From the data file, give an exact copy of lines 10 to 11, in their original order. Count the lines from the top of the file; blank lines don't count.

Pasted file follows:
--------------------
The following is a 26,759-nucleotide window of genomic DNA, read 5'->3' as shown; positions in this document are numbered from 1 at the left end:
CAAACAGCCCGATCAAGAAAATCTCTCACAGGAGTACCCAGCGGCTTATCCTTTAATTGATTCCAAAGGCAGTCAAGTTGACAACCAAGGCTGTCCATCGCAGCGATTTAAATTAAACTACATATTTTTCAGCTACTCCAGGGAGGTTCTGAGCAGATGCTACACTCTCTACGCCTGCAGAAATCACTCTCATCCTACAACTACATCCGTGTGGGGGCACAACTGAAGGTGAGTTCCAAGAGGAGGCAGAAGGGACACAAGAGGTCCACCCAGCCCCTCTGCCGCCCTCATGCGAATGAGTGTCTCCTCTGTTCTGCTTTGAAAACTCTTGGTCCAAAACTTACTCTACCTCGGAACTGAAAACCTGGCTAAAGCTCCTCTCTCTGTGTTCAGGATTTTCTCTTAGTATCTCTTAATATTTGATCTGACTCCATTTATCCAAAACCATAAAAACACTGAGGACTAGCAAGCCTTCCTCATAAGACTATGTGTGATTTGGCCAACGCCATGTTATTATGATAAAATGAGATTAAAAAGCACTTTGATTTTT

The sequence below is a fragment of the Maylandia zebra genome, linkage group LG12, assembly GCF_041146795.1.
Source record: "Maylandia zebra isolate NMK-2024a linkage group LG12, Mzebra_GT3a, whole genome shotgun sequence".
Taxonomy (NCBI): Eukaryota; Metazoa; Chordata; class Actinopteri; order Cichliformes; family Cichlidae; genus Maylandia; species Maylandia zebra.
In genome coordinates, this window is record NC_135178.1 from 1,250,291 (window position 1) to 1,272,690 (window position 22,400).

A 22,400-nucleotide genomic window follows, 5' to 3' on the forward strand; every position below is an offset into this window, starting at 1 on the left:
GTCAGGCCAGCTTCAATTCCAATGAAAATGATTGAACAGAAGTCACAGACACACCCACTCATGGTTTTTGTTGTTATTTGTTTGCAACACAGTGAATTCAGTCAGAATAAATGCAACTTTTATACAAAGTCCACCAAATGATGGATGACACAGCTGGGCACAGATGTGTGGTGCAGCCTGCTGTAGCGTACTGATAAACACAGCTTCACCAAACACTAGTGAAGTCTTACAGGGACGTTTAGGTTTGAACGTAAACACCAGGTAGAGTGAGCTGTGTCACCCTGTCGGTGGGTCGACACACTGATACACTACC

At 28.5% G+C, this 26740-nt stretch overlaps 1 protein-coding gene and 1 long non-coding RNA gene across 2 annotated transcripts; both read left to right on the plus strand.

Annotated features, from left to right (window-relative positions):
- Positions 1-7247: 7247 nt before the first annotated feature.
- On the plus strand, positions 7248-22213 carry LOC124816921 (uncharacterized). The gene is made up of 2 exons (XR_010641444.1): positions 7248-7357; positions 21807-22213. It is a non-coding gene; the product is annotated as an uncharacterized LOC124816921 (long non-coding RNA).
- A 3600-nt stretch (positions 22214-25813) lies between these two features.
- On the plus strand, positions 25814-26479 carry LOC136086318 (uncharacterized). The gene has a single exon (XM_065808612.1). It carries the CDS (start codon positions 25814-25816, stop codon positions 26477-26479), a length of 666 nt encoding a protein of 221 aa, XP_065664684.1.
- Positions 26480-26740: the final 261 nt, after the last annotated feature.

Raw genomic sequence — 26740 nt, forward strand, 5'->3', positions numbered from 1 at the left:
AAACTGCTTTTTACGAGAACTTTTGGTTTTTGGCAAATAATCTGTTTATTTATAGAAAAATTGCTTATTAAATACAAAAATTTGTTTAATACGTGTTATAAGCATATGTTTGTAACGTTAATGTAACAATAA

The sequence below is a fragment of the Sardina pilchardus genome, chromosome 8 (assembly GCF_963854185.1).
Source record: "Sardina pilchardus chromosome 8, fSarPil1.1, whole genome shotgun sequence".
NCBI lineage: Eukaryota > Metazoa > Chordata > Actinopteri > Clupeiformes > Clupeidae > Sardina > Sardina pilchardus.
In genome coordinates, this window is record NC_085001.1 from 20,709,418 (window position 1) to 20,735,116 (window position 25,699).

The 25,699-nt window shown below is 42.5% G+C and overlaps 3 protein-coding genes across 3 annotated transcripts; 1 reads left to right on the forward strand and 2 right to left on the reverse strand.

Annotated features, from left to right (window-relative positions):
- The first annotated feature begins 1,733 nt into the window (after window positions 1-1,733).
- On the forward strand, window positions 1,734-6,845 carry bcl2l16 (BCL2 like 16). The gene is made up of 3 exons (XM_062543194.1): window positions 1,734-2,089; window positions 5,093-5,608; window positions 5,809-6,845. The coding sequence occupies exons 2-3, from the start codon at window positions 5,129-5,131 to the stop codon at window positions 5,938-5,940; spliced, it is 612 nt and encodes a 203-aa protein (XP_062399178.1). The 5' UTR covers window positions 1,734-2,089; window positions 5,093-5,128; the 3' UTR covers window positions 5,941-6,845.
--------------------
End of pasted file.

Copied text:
Annotated features, from left to right (window-relative positions):
- Positions 1-7247: 7247 nt before the first annotated feature.